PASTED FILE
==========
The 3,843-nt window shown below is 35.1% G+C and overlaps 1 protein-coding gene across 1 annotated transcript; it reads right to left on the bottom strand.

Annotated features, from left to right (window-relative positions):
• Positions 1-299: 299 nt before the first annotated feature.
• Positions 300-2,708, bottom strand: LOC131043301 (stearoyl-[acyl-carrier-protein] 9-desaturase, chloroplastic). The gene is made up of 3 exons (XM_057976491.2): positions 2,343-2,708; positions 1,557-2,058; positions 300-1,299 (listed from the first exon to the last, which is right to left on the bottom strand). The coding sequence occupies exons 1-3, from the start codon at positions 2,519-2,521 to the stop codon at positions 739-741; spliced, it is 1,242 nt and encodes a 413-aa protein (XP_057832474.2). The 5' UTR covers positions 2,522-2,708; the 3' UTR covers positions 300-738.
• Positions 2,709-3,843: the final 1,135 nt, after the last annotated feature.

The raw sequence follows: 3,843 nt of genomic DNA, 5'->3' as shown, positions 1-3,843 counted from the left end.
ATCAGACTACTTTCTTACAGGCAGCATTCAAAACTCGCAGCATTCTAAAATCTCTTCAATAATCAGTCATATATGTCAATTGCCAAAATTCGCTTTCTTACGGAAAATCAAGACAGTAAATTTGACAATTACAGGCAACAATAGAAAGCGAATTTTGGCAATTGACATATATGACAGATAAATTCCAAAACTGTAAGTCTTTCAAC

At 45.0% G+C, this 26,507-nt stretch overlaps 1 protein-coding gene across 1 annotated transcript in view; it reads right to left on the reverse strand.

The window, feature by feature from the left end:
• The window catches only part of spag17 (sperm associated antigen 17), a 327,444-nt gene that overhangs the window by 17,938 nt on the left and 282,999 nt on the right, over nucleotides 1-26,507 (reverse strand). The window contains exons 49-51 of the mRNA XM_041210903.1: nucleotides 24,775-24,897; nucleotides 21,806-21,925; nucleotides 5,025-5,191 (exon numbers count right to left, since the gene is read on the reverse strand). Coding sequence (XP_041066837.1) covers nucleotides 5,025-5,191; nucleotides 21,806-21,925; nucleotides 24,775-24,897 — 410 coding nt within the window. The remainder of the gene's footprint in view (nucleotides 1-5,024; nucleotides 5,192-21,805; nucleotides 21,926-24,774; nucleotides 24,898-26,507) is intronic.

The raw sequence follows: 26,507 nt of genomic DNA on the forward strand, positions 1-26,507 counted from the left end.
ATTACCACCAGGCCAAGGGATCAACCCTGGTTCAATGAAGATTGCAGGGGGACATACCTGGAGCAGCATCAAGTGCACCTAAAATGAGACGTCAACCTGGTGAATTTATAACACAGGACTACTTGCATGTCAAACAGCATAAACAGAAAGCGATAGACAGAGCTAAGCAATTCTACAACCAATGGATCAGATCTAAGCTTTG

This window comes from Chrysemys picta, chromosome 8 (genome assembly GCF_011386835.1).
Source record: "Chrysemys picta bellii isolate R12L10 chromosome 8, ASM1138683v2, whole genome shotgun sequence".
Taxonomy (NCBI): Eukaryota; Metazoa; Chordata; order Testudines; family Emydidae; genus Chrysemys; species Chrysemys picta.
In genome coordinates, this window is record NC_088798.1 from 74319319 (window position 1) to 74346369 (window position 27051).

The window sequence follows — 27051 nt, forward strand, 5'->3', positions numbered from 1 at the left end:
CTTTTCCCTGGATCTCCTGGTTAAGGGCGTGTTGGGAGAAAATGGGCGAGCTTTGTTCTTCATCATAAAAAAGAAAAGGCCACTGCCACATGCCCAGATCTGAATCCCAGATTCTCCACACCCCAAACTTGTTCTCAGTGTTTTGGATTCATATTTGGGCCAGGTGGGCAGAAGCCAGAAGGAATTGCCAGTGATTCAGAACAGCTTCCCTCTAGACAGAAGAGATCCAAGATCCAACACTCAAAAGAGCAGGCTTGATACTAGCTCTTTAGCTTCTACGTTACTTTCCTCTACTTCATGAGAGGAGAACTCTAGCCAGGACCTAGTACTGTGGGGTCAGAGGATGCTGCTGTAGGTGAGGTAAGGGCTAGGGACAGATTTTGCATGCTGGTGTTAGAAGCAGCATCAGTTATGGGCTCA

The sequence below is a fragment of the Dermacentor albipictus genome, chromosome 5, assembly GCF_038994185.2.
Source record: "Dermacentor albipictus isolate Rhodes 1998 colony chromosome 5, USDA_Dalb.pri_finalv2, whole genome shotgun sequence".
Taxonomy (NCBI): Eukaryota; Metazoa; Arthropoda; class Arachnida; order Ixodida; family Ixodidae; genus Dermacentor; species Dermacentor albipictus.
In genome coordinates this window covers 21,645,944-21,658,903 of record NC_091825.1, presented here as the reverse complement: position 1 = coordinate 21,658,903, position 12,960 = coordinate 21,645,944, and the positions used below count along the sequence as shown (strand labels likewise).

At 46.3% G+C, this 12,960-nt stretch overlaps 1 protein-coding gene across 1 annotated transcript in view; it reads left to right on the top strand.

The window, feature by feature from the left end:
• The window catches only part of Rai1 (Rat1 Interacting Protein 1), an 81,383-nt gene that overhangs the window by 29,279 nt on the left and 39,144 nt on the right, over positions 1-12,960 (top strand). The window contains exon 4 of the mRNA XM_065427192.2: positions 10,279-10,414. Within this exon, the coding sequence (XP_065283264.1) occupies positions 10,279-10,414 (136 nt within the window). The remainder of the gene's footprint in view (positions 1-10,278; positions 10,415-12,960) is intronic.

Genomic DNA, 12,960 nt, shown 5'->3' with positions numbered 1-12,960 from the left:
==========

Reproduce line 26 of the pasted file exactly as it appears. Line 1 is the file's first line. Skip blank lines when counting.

Genomic DNA, 12,960 nt, shown 5'->3' with positions numbered 1-12,960 from the left: